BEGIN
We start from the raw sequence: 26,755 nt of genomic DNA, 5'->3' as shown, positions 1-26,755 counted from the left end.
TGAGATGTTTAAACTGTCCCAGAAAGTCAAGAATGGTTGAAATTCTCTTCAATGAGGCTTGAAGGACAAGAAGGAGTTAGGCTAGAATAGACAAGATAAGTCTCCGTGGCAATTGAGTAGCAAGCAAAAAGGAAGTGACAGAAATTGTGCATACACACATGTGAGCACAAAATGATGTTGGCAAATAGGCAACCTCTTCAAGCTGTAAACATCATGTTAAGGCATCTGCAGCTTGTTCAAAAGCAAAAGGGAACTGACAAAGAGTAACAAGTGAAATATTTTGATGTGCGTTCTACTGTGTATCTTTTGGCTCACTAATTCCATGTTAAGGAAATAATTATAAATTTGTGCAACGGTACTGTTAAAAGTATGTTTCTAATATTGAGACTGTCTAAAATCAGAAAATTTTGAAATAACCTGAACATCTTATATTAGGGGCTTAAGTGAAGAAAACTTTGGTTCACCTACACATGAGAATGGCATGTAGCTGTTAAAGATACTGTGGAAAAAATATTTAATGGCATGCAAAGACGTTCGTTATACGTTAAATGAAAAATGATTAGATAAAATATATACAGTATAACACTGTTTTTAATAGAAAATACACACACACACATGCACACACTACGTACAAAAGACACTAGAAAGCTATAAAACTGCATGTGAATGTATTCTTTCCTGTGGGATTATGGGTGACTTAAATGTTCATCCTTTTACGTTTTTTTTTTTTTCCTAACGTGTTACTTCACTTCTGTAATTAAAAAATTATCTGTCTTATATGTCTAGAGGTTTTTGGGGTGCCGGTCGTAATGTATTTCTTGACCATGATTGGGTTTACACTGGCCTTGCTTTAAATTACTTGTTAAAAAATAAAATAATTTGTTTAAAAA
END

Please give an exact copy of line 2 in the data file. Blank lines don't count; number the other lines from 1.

TGAGATGTTTAAACTGTCCCAGAAAGTCAAGAATGGTTGAAATTCTCTTCAATGAGGCTTGAAGGACAAGAAGGAGTTAGGCTAGAATAGACAAGATAAGTCTCCGTGGCAATTGAGTAGCAAGCAAAAAGGAAGTGACAGAAATTGTGCATACACACATGTGAGCACAAAATGATGTTGGCAAATAGGCAACCTCTTCAAGCTGTAAACATCATGTTAAGGCATCTGCAGCTTGTTCAAAAGCAAAAGGGAACTGACAAAGAGTAACAAGTGAAATATTTTGATGTGCGTTCTACTGTGTATCTTTTGGCTCACTAATTCCATGTTAAGGAAATAATTATAAATTTGTGCAACGGTACTGTTAAAAGTATGTTTCTAATATTGAGACTGTCTAAAATCAGAAAATTTTGAAATAACCTGAACATCTTATATTAGGGGCTTAAGTGAAGAAAACTTTGGTTCACCTACACATGAGAATGGCATGTAGCTGTTAAAGATACTGTGGAAAAAATATTTAATGGCATGCAAAGACGTTCGTTATACGTTAAATGAAAAATGATTAGATAAAATATATACAGTATAACACTGTTTTTAATAGAAAATACACACACACACATGCACACACTACGTACAAAAGACACTAGAAAGCTATAAAACTGCATGTGAATGTATTCTTTCCTGTGGGATTATGGGTGACTTAAATGTTCATCCTTTTACGTTTTTTTTTTTTTCCTAACGTGTTACTTCACTTCTGTAATTAAAAAATTATCTGTCTTATATGTCTAGAGGTTTTTGGGGTGCCGGTCGTAATGTATTTCTTGACCATGATTGGGTTTACACTGGCCTTGCTTTAAATTACTTGTTAAAAAATAAAATAATTTGTTTAAAAA